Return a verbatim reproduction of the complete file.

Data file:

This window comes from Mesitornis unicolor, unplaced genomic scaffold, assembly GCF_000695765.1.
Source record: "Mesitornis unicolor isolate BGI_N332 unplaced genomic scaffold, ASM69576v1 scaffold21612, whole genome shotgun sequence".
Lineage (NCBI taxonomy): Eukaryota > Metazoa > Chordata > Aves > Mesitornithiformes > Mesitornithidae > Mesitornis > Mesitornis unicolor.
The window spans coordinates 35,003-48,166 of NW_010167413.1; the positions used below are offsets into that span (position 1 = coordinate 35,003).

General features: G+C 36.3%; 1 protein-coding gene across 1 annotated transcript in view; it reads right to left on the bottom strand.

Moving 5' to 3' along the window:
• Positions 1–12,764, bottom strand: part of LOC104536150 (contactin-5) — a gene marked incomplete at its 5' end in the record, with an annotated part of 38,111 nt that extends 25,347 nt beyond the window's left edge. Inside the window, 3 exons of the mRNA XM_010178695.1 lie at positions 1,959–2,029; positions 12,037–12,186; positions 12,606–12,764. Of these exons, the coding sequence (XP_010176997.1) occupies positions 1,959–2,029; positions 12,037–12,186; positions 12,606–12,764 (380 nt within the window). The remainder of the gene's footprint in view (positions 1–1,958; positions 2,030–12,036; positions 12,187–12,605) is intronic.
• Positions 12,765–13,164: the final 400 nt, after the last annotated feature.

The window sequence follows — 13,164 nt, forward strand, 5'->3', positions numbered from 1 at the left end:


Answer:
This window comes from Mesitornis unicolor, unplaced genomic scaffold, assembly GCF_000695765.1.
Source record: "Mesitornis unicolor isolate BGI_N332 unplaced genomic scaffold, ASM69576v1 scaffold21612, whole genome shotgun sequence".
Lineage (NCBI taxonomy): Eukaryota > Metazoa > Chordata > Aves > Mesitornithiformes > Mesitornithidae > Mesitornis > Mesitornis unicolor.
The window spans coordinates 35,003-48,166 of NW_010167413.1; the positions used below are offsets into that span (position 1 = coordinate 35,003).

General features: G+C 36.3%; 1 protein-coding gene across 1 annotated transcript in view; it reads right to left on the bottom strand.

Moving 5' to 3' along the window:
• Positions 1–12,764, bottom strand: part of LOC104536150 (contactin-5) — a gene marked incomplete at its 5' end in the record, with an annotated part of 38,111 nt that extends 25,347 nt beyond the window's left edge. Inside the window, 3 exons of the mRNA XM_010178695.1 lie at positions 1,959–2,029; positions 12,037–12,186; positions 12,606–12,764. Of these exons, the coding sequence (XP_010176997.1) occupies positions 1,959–2,029; positions 12,037–12,186; positions 12,606–12,764 (380 nt within the window). The remainder of the gene's footprint in view (positions 1–1,958; positions 2,030–12,036; positions 12,187–12,605) is intronic.
• Positions 12,765–13,164: the final 400 nt, after the last annotated feature.

The window sequence follows — 13,164 nt, forward strand, 5'->3', positions numbered from 1 at the left end: